Study on brain ageing and related interindividual variability
General depiction of 1000BRAINS
Not one brain equals another: There are differences in location, size and extent of brain areas and in the interplay between different brain regions. Additionally, the brain is subject to changes across the whole lifespan. The amount of such changes varies considerably between subjects. Therefore in this study, neuroscientists, psychologists, and philosophers from the institutes INM-1, INM-2, INM-4 and INM-8 of the Institute of Neuroscience and Medicine (INM) of the Research Centre Jülich in cooperation with the University Duisburg-Essen investigate the process of normal brain ageing in a group of 1000 subjects of the Heinz Nixdorf Recall Study. Goal of this study is to assess characteristic changes in structure and function of the brain due to ageing and to distinguish them from disease-related influences.
Assessment and goals of 1000BRAINS
Within the scope of 1000BRAINS, conducted at the Research Centre Jülich, structure and function of the brain of 1000 subjects are extensively examined, starting in September 2011. This will allow understanding of the interplay of different brain regions and related changes thereof due to the normal process of ageing.
Structure and function of the brain are assessed using magnetic resonance imaging as well as additional tests, which focus not only on cognitive functions such as memory or attention, but particularly on the examination of the motor functions of the subjects. Additionally, relevant factors such as life satisfaction or personality are acquired. A major advantage of these assessments is provided by the possibility to not only use data from Jülich but also from the Heinz Nixdorf Recall Study for any evaluation of scientific research questions. This allows for the first time studying the variability of brain ageing in relation to long-run data (from up to 10 years back) on living conditions, social and genetic factors as well as health conditions of the subjects. These analyses are supplemented by investigations on the normative aspects and ethical implications at the trade-off between normal and pathological ageing. Overall, 1000BRAINS will provide insights into the variability of normal ageing of the brain as well as markers for early changes caused by different disesases.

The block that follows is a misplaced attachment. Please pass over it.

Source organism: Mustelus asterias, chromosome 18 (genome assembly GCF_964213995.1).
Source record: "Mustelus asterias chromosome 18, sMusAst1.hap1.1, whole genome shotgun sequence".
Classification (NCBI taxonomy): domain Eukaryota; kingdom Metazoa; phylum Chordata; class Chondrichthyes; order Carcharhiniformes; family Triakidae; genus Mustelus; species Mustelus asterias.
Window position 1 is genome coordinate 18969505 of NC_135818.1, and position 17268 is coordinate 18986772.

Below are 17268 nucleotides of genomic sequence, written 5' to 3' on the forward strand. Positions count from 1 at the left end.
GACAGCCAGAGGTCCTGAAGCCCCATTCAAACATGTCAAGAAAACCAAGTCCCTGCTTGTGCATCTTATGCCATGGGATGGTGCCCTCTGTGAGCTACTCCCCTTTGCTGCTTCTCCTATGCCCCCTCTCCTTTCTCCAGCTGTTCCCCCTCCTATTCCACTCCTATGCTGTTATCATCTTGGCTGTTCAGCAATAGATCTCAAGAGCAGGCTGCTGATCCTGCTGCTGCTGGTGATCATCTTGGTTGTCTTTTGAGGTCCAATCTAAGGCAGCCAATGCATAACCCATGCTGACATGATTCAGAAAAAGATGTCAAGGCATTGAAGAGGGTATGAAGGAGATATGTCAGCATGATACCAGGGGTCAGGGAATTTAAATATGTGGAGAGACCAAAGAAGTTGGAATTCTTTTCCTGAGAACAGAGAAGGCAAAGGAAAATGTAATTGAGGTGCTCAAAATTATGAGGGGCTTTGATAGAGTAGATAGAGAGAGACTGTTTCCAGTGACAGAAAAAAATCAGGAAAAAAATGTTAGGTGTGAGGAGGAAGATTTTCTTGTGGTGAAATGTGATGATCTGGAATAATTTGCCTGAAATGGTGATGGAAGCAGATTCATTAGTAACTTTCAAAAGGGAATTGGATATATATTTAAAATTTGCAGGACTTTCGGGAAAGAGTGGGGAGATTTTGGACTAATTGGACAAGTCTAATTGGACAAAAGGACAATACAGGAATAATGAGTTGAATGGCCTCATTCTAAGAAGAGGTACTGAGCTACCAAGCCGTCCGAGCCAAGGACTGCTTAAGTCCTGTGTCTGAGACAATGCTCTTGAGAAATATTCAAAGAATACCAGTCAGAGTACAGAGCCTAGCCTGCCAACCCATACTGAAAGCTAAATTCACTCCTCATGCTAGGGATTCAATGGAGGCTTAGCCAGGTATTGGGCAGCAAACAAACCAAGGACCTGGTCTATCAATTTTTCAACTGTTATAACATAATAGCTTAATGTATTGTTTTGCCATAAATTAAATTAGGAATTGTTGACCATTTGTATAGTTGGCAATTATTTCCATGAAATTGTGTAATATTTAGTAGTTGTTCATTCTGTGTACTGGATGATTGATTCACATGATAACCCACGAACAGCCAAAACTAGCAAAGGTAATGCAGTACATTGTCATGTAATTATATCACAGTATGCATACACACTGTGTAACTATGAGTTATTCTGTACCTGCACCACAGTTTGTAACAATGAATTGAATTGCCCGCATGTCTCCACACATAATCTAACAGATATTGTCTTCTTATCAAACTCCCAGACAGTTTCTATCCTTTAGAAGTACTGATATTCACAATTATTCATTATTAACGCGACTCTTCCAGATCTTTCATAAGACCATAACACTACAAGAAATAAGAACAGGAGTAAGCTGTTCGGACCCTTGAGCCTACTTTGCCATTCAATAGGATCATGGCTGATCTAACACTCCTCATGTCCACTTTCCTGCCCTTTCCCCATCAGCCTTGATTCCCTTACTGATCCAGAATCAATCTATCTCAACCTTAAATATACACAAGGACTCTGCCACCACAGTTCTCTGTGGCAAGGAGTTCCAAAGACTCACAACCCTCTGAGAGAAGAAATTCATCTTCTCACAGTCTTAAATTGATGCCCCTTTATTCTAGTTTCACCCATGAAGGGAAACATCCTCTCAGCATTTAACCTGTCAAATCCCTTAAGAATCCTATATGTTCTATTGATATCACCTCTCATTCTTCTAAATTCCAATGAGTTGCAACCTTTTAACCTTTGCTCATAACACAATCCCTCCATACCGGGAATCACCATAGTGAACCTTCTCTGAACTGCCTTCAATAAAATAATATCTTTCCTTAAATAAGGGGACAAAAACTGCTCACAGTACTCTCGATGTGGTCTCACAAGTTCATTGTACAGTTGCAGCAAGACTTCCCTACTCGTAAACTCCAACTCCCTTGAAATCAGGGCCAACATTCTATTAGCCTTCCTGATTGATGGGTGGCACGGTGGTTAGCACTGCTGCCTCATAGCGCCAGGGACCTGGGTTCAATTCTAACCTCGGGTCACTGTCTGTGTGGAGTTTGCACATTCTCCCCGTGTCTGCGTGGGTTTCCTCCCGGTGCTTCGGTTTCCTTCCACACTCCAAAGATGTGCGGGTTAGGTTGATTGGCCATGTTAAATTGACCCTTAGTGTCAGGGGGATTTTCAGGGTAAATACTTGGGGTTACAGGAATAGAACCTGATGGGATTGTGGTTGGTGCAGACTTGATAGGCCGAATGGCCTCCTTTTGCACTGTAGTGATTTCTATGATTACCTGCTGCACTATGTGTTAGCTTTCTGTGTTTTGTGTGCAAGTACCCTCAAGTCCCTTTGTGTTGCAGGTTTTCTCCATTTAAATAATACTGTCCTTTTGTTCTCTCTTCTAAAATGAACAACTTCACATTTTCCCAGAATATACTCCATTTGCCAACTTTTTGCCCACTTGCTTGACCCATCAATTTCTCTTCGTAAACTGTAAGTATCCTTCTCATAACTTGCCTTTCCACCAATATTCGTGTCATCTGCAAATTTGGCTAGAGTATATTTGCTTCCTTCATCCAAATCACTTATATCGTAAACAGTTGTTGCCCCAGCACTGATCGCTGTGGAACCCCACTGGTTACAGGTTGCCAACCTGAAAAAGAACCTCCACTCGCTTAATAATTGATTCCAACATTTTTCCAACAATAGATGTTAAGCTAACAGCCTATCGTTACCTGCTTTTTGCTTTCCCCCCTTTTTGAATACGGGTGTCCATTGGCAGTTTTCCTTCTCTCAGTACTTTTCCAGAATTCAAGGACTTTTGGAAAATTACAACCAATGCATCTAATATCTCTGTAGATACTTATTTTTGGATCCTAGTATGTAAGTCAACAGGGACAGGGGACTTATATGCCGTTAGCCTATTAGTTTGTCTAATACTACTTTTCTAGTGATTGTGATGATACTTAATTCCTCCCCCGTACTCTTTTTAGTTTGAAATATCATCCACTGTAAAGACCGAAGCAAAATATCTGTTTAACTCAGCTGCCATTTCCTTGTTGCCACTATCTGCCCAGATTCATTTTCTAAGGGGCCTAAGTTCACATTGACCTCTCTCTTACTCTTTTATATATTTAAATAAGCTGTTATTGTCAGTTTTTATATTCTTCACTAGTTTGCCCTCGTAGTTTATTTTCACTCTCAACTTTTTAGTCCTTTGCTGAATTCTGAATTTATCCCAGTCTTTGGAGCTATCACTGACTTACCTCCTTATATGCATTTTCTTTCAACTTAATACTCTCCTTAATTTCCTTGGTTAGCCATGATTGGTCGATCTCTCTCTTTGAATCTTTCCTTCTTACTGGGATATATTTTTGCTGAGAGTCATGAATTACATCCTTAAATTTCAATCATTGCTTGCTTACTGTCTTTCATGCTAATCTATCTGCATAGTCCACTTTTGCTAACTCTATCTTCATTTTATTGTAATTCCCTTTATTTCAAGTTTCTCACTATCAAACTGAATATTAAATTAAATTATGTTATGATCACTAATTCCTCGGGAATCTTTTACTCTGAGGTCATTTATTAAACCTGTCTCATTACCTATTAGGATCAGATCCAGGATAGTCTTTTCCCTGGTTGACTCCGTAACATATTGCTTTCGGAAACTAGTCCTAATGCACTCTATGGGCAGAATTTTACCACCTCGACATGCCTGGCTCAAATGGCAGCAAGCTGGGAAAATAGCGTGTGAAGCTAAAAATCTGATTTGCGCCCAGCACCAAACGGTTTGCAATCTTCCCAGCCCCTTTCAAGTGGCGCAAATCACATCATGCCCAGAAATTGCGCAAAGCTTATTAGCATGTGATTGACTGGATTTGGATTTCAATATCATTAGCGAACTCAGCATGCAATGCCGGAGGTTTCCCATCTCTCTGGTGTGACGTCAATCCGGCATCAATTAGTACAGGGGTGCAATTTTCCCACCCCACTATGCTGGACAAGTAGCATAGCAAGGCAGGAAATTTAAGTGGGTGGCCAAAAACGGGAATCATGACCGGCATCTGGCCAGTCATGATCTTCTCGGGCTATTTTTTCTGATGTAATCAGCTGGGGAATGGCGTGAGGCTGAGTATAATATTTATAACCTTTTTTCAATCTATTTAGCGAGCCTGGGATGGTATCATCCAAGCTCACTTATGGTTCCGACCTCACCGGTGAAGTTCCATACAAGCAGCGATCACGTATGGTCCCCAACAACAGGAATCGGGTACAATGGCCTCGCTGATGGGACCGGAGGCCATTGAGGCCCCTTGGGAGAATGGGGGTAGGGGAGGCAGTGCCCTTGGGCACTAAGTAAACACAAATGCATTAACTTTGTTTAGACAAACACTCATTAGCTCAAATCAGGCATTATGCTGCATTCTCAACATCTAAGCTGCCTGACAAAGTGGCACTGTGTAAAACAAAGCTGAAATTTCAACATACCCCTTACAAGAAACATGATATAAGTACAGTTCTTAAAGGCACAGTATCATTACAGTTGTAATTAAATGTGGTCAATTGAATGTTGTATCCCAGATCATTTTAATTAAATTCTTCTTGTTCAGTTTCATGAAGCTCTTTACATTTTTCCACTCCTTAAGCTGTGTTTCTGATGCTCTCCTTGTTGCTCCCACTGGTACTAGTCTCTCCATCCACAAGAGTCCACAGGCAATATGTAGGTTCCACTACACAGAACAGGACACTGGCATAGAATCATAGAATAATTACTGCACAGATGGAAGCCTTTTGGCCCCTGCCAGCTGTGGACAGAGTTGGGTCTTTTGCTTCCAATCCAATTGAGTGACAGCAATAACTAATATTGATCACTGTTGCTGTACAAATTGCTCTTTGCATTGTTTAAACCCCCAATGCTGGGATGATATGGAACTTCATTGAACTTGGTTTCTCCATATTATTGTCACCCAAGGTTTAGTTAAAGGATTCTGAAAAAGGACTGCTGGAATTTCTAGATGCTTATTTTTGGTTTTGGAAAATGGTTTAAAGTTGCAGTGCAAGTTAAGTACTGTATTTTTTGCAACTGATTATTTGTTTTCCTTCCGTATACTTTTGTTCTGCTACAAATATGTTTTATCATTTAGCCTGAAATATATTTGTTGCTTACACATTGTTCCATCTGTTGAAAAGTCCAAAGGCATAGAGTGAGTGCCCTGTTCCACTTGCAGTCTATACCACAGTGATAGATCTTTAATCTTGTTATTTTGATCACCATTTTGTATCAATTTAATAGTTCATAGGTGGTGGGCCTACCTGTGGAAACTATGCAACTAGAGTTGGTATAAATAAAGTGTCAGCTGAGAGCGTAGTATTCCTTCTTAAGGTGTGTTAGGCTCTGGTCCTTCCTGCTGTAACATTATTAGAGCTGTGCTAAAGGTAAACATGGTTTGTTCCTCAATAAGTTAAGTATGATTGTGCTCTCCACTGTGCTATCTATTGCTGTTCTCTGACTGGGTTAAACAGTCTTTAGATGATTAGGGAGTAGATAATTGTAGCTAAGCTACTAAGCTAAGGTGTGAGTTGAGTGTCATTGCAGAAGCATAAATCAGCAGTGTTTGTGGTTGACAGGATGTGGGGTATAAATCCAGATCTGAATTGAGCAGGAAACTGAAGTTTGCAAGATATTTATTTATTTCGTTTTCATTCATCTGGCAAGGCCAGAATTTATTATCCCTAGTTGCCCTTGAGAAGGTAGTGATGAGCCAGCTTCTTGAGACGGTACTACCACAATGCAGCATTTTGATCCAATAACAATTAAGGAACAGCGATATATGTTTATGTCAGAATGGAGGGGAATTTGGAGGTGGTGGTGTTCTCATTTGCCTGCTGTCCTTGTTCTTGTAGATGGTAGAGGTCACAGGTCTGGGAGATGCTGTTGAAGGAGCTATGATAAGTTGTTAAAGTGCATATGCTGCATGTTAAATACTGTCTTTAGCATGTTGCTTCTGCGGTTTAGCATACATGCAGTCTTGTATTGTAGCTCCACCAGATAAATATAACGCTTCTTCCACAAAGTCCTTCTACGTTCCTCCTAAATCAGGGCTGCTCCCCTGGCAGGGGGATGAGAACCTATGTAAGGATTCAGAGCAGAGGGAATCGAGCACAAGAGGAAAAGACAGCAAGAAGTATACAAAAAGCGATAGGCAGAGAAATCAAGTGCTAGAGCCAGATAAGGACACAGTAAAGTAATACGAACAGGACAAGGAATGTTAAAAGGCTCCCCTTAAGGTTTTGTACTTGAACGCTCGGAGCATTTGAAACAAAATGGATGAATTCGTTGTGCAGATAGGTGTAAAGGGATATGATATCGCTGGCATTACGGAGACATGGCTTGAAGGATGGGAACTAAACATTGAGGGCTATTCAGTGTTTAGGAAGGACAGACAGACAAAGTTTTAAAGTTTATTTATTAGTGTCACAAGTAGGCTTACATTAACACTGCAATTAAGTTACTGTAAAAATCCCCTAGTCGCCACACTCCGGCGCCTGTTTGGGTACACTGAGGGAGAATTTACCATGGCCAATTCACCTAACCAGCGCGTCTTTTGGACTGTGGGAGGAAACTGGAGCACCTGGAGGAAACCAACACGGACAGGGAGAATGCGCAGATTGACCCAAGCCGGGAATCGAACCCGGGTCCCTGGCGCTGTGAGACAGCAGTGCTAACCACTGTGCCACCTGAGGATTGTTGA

Recruitment of subjects from the Heinz Nixdorf Recall Study
Subjects of 1000BRAINS are participants of the Heinz Nixdorf Recall Study, a population-based epidemiologic study on cardiovascular diseases. In this study, citizens of three cities (Bochum, Essen, Mühlheim) in the Ruhr area in West Germany are repeatedly examined since 2000.
The study sample encompasses 4,814 participants who are now 55 to 85 years of age. They fill in a questionnaire on their personal situation annually and are examined in the study centre in Essen every five years. The aim of these examinations is to reveal how different influencing factors – such as genetic predisposition, psychosocial surroundings, environment, or the “metabolic syndrome”, a combined dysfunction of blood pressure and fat metabolism – affect the occurrence and the course of cardiovascular diseases.